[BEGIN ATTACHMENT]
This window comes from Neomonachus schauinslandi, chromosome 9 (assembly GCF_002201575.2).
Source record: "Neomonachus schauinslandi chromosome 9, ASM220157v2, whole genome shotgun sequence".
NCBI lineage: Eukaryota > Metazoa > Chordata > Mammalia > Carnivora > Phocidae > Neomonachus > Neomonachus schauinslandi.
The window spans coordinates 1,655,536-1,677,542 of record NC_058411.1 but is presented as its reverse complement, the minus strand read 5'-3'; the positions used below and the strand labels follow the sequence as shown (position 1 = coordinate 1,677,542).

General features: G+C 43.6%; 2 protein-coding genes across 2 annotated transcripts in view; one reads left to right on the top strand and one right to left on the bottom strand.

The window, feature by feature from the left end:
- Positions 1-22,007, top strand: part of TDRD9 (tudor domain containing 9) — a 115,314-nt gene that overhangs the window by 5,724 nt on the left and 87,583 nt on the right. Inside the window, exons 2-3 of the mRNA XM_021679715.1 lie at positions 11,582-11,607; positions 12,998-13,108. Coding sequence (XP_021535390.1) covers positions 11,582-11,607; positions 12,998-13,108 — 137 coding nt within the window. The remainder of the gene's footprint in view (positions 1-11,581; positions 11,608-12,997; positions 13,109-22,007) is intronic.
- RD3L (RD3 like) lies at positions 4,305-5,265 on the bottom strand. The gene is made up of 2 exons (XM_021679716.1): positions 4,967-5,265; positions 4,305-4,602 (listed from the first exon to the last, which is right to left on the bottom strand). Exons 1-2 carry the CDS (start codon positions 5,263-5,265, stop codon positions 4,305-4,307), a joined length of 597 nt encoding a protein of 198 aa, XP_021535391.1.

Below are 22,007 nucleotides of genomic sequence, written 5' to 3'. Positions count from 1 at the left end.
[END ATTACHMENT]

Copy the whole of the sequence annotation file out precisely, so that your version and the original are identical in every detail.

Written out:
This window comes from Neomonachus schauinslandi, chromosome 9 (assembly GCF_002201575.2).
Source record: "Neomonachus schauinslandi chromosome 9, ASM220157v2, whole genome shotgun sequence".
NCBI lineage: Eukaryota > Metazoa > Chordata > Mammalia > Carnivora > Phocidae > Neomonachus > Neomonachus schauinslandi.
The window spans coordinates 1,655,536-1,677,542 of record NC_058411.1 but is presented as its reverse complement, the minus strand read 5'-3'; the positions used below and the strand labels follow the sequence as shown (position 1 = coordinate 1,677,542).

General features: G+C 43.6%; 2 protein-coding genes across 2 annotated transcripts in view; one reads left to right on the top strand and one right to left on the bottom strand.

The window, feature by feature from the left end:
- Positions 1-22,007, top strand: part of TDRD9 (tudor domain containing 9) — a 115,314-nt gene that overhangs the window by 5,724 nt on the left and 87,583 nt on the right. Inside the window, exons 2-3 of the mRNA XM_021679715.1 lie at positions 11,582-11,607; positions 12,998-13,108. Coding sequence (XP_021535390.1) covers positions 11,582-11,607; positions 12,998-13,108 — 137 coding nt within the window. The remainder of the gene's footprint in view (positions 1-11,581; positions 11,608-12,997; positions 13,109-22,007) is intronic.
- RD3L (RD3 like) lies at positions 4,305-5,265 on the bottom strand. The gene is made up of 2 exons (XM_021679716.1): positions 4,967-5,265; positions 4,305-4,602 (listed from the first exon to the last, which is right to left on the bottom strand). Exons 1-2 carry the CDS (start codon positions 5,263-5,265, stop codon positions 4,305-4,307), a joined length of 597 nt encoding a protein of 198 aa, XP_021535391.1.

Below are 22,007 nucleotides of genomic sequence, written 5' to 3'. Positions count from 1 at the left end.